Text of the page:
By Show and Tell
By Bree Davies
By Bree Davies
By Cory Casciato
By Emilie Johnson
By Robin Edwards
By Bree Davis
By Josiah M. Hesse
For some reason, all of the important small public art venues in the metro area are located on the northwest side. In Boulder, there's the Boulder Museum of Contemporary Art, in Arvada the Arvada Center and in Golden the Foothills Art Center. Each of these municipal facilities has come to play an important role in the art world. But each is also confronted with a difficult double mandate. First, they need to serve their principal constituencies, the residents of Boulder, Arvada and Golden. That means that a visitor might sometimes encounter an exhibit of the work of schoolchildren or senior citizens. But they also need to attract the attention of the larger community--essentially, the exhibition-going public in Denver, which needs to be convinced to make the drive.
The three women who run the galleries--Cydney Payton in Boulder, Kathy Andrews in Arvada and Carol Dickenson in Golden--have all shown a talent for walking the line between satisfying the neighbors and impressing the bon vivants. That's exactly what Dickenson has done with The Photography Show, now in the second half of a too-short run at the Foothills Art Center. The "show" is actually several easily distinguishable exhibits of work that runs the gamut from the snapshots of hobbyists to some of the greatest photographs in history.
The exhibit set up in the Center's front gallery lies somewhere between those two classifi-cations. Titled The Foothills Photographers, it showcases a group of Golden shutterbugs who use the center as their home base. The selections here are somewhat uneven, but there are some fine pieces. Hank Weir, for example, comes in with two very good--and very different--black-and-white prints. In "San Xavier del Bac," Weir handsomely frames the blazing white stucco mission church located southwest of Tucson, Arizona. Equally skillful is "Dunescape," a landscape in which a row of sand dunes stands behind a scrub-covered plain. A different approach to the same topic is taken by Jay Clawson, whose black-and-white close-up shot of sand dunes recalls the classic 1930s work of the photographers of the Southern California school.
Getting something interesting out of still-life photography has got to be a tough job--at least if sentimentality is to be avoided. But Rex Bull has done it with the sophisticated and memorable black-and-white photograph "White Tulips." Also noteworthy are a pair of untitled black-and-whites of twigs in the water by Cindy Mardian, and William Carlson's color scene "Dock," which captures tied-up sailboats in a fog that diffuses the light.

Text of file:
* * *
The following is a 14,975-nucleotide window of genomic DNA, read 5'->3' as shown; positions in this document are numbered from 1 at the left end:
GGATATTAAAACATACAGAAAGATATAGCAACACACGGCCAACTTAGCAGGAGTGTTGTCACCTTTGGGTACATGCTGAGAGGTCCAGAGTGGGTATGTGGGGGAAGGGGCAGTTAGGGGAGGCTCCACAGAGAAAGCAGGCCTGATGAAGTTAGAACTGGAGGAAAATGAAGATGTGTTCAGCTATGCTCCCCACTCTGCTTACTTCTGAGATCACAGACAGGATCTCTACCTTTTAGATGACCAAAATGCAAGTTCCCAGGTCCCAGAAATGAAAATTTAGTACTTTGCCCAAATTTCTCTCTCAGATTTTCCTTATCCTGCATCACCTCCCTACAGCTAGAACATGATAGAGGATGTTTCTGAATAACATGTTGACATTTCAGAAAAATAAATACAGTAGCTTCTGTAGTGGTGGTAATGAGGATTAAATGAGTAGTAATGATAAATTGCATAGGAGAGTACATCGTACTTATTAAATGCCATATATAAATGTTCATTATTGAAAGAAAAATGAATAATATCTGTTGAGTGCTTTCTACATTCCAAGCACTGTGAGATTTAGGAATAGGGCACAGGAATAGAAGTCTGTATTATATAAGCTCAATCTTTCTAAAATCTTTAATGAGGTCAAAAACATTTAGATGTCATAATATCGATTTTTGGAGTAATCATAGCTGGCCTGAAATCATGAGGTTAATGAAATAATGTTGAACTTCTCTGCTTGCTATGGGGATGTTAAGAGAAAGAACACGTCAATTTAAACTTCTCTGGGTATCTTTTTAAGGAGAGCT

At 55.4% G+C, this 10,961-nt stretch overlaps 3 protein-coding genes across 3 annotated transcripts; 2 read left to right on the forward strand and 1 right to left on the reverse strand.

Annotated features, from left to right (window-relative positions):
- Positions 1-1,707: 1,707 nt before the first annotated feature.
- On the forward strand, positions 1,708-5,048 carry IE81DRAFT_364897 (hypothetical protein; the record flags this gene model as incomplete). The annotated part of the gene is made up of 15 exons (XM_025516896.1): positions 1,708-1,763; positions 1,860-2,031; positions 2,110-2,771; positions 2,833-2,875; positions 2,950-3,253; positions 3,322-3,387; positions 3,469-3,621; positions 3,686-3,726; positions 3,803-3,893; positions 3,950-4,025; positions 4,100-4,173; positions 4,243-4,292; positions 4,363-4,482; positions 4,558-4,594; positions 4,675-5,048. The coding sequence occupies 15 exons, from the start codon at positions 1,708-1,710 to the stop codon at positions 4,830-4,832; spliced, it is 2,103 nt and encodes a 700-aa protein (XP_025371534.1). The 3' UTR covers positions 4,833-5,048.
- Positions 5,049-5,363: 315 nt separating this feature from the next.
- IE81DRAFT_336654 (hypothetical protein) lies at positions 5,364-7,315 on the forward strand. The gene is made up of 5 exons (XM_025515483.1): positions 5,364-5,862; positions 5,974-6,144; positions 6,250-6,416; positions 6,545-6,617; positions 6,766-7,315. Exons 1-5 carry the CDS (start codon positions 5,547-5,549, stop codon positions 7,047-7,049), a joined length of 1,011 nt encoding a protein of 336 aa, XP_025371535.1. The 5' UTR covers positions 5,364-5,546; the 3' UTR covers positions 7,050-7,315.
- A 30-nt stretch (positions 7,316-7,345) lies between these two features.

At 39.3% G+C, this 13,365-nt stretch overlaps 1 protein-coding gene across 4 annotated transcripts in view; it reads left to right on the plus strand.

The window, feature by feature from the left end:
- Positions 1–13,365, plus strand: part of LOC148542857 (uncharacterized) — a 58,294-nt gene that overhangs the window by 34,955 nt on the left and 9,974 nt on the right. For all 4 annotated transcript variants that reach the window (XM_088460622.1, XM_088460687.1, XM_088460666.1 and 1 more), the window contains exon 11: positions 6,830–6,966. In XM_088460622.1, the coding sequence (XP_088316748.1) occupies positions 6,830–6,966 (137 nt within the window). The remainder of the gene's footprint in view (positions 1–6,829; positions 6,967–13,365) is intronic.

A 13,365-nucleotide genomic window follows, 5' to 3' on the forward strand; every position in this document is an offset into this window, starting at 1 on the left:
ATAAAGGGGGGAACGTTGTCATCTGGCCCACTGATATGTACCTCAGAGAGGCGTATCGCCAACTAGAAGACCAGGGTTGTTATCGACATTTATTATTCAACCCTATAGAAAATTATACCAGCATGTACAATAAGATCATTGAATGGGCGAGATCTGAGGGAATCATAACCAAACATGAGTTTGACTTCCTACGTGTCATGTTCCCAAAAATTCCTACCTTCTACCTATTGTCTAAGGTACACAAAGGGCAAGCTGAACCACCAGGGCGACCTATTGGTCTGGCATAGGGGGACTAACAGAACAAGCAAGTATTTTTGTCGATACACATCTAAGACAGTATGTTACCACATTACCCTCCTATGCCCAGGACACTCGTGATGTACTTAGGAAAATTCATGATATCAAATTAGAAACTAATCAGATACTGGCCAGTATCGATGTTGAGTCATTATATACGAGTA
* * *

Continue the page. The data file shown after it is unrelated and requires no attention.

In the large central gallery is a smattering of snapshots by amateurs. As a matter of community outreach, center director Dickenson approached nine large employers in Golden and requested entries for a loosely juried competition titled "Best of the Workplace." The way the jurying worked was that each entrant got at least one photo in the show. This democratic approach has its obvious limitations, but a couple of the exhibitors really stand out--and perhaps should think about joining the Foothills group. Ross McClure from the Colorado School of Mines presents two superb color photographs. In "Blue Hour, Monument Valley," the famous rock formations are silhouetted against the sunset. "Antelope Slot Canyon" catches the night-lighted red sandstone of a narrow canyon; the darkness in the shadows is purple and black. International Learning System's Bill Bangs also infuses the Western landscape with vivid color in "Red Rocks," in which the local attraction is glimpsed at dawn.
The main event of The Photography Show takes place in the Center's Quaintance Gallery, a former church nave that makes for a handsome room but is a difficult space for art display. Luckily, the photos included in Hal Gould's Classics could be propped against the walls of a gas station and would still be stunning.
Director Dickenson approached Denver living legend Hal Gould and asked him to make a selection of some of the most important pieces from his extensive collection of photographs. Gould responded by assembling a greatest-hits show that includes many photos with which viewers will be familiar--but only because they've seen them in books.
Gould was well-placed to have acquired so many of the key monuments in the history of photography--his internationally renowned downtown photography gallery, the Camera Obscura, is now in its 34th year. When he started it in 1963, Camera Obscura was one of only a handful of photography galleries in the entire country, and at the time, it was an act of courage--or recklessness--to champion photography as a fine art. But through his gallery and through the newsletter he writes and compiles single-handedly, Gould has helped change the art community's perception of the role of photography. And his influence has spread across the West and Southwest--maybe because he's the quintessential Westerner, frequently photographed wearing cowboy hats and Navajo jewelry.
The 76-year-old Gould was born on a ranch in Wyoming. As a boy, he worked with horses on another ranch owned by his father in the Jemez Mountains of New Mexico. He attended the Chicago Art Institute in the 1940s, where he studied painting, but he soon began to develop an interest in photography. In the 1950s he came to Denver and subsequently opened a studio in Cherry Creek, where he carried on a career as a commercial photographer.